Not everyone who accesses the Web can see the effects we’ve discussed in this book. Some 1.1 million people in the United States are blind, and they have a very different experience of the Web than sighted persons.
Fortunately, CSS is not silent on the matter of non-visual access. CSS2 included the ability to apply styles in nonlo-screen media. While most of the Web’s evolution has taken place on monitors—that is to say, in a visual medium—CSS2 can be used in non-visual media, assuming that the user agent has proper support.
The advantages of designing documents that are at once visually and non-visually usable should not be dismissed. If you can take one document and use different, medium-specific style sheets to restyle it for screen, print, and aural rendering, you can save yourself a whole lot of trouble. For example, you wouldn’t need to link to “printer-friendly” versions of a page. Instead of creating totally different markup structures, one for screen and another for print, you can make your site more efficient by reusing the same document.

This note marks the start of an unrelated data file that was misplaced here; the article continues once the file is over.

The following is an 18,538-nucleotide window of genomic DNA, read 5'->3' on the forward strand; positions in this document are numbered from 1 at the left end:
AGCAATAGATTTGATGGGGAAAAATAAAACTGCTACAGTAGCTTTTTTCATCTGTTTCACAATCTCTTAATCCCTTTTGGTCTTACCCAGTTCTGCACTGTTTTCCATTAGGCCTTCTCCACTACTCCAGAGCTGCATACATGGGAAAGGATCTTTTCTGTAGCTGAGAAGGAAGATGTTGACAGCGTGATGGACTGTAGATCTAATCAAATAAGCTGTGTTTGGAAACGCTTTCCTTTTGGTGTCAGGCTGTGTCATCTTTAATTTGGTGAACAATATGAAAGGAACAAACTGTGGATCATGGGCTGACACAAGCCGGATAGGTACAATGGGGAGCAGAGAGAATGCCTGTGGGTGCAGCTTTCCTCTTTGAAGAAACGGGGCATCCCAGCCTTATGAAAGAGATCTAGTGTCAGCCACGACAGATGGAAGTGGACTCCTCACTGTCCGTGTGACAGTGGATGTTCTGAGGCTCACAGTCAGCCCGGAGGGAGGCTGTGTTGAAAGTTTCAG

For that matter, it’s possible to take a single HTML document that contains the outline of a slideshow and style it for easy reading on a screen, for clean and readable printouts, as a slideshow, and in a manner that a screen reader can translate. In the course of this chapter, we’ll look at ways to do the latter three (since the rest of the book concerns itself with screen presentation).